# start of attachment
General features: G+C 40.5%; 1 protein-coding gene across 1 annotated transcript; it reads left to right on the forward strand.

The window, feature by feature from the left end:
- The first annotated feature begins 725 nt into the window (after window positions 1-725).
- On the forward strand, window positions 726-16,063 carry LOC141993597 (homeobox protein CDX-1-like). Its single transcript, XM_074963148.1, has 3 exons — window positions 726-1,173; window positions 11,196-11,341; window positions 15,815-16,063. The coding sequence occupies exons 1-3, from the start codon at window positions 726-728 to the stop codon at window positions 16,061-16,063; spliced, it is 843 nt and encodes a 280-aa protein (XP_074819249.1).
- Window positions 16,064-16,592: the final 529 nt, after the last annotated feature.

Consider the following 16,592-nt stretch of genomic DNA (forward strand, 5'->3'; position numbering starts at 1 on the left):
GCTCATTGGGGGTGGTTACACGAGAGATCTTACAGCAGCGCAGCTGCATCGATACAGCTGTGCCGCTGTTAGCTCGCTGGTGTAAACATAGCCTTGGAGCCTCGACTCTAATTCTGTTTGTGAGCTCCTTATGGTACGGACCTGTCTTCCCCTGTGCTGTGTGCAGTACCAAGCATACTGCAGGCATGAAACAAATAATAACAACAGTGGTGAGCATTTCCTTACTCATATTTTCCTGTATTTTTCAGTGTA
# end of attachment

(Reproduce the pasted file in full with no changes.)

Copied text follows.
General features: G+C 40.5%; 1 protein-coding gene across 1 annotated transcript; it reads left to right on the forward strand.

The window, feature by feature from the left end:
- The first annotated feature begins 725 nt into the window (after window positions 1-725).
- On the forward strand, window positions 726-16,063 carry LOC141993597 (homeobox protein CDX-1-like). Its single transcript, XM_074963148.1, has 3 exons — window positions 726-1,173; window positions 11,196-11,341; window positions 15,815-16,063. The coding sequence occupies exons 1-3, from the start codon at window positions 726-728 to the stop codon at window positions 16,061-16,063; spliced, it is 843 nt and encodes a 280-aa protein (XP_074819249.1).
- Window positions 16,064-16,592: the final 529 nt, after the last annotated feature.

Consider the following 16,592-nt stretch of genomic DNA (forward strand, 5'->3'; position numbering starts at 1 on the left):
GCTCATTGGGGGTGGTTACACGAGAGATCTTACAGCAGCGCAGCTGCATCGATACAGCTGTGCCGCTGTTAGCTCGCTGGTGTAAACATAGCCTTGGAGCCTCGACTCTAATTCTGTTTGTGAGCTCCTTATGGTACGGACCTGTCTTCCCCTGTGCTGTGTGCAGTACCAAGCATACTGCAGGCATGAAACAAATAATAACAACAGTGGTGAGCATTTCCTTACTCATATTTTCCTGTATTTTTCAGTGTA